ALBUQUERQUE, N.M. – Jason Christopher Davis, 48, of Las Cruces, New Mexico, was sentenced in federal court on April 7 to 15 years in prison for production of child pornography. Davis pleaded guilty on Oct. 3, 2018.
According to Davis’ guilty plea and other court records, on May 17, 2015, Davis produced a pornographic video of a five-year-old child and uploaded the video onto his laptop computer. At the time of the offense, Davis was employed as a Supervisory U.S. Border Patrol Agent.
Upon his release from prison, Davis will be subject to 20 years of supervised release and will be required to register as a sex offender.
The Las Cruces office of Homeland Security Investigations, the Office of Inspector General of the U.S. Department of Homeland Security, and the Las Cruces Police Department investigated this case with assistance from the Office of Professional Responsibility of the U.S. Customs and Border Protection, the Management Inquiry Team of the U.S. Border Patrol, the FBI, and the New Mexico Attorney General’s Office.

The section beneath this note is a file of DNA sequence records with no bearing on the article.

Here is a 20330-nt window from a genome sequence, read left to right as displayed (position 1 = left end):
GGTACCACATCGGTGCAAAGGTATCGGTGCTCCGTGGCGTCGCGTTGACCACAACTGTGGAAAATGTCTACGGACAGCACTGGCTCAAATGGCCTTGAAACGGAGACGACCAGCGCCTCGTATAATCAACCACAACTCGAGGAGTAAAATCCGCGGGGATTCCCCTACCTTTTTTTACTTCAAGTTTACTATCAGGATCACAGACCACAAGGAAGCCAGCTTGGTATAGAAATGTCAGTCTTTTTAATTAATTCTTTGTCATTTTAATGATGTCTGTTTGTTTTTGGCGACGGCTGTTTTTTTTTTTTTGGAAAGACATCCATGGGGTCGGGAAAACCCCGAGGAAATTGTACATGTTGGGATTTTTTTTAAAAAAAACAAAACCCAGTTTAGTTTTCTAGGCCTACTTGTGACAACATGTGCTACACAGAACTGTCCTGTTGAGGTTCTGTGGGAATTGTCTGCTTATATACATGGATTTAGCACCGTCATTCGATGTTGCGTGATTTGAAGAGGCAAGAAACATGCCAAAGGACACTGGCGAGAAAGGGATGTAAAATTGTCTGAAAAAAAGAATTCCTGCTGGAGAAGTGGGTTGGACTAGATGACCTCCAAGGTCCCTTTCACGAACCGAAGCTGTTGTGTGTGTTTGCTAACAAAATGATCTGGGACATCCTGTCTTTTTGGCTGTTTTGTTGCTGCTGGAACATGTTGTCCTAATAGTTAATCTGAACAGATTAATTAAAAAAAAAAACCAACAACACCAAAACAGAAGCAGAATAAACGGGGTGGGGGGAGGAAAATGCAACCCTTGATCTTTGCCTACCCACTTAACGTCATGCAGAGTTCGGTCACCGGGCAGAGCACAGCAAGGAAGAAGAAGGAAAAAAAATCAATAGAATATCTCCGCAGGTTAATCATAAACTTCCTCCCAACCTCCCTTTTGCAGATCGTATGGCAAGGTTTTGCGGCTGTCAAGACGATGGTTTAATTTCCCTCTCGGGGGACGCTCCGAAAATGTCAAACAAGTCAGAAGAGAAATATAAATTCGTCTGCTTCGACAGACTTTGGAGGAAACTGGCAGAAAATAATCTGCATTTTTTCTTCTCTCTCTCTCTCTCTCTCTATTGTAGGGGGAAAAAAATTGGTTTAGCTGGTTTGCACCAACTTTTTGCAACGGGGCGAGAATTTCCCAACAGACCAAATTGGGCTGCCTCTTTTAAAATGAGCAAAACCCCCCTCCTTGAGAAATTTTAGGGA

Assistant U.S. Attorney Marisa A. Ong prosecuted the case as part of Project Safe Childhood, a nationwide initiative launched in May 2006 by the Department of Justice (DOJ) to combat sexual exploitation and abuse. Led by United States Attorneys’ Offices and DOJ’s Criminal Division’s Child Exploitation and Obscenity Section, Project Safe Childhood marshals federal, state and local resources to better locate, apprehend and prosecute individuals who exploit children via the Internet, as well as to identify and rescue victims. For information about Project Safe Childhood, please visit justice.gov/psc. Individuals with information relating to suspected child predators and suspected child abuse are encouraged to contact the Children’s Advocacy Center at (575) 526-3437 or Homeland Security Investigations at 1-866-DHS-2-ICE.
The case also was brought as a part of the New Mexico Internet Crimes Against Children (ICAC) Task Force’s mission, which is to locate, track, and capture Internet child sexual predators and Internet child pornographers in New Mexico. There are 86 federal, state and local law enforcement agencies associated with the New Mexico ICAC Task Force, which is funded by a grant administered by the New Mexico Attorney General’s Office. Anyone with information relating to suspected child predators and suspected child abuse is encouraged to contact federal or local law enforcement.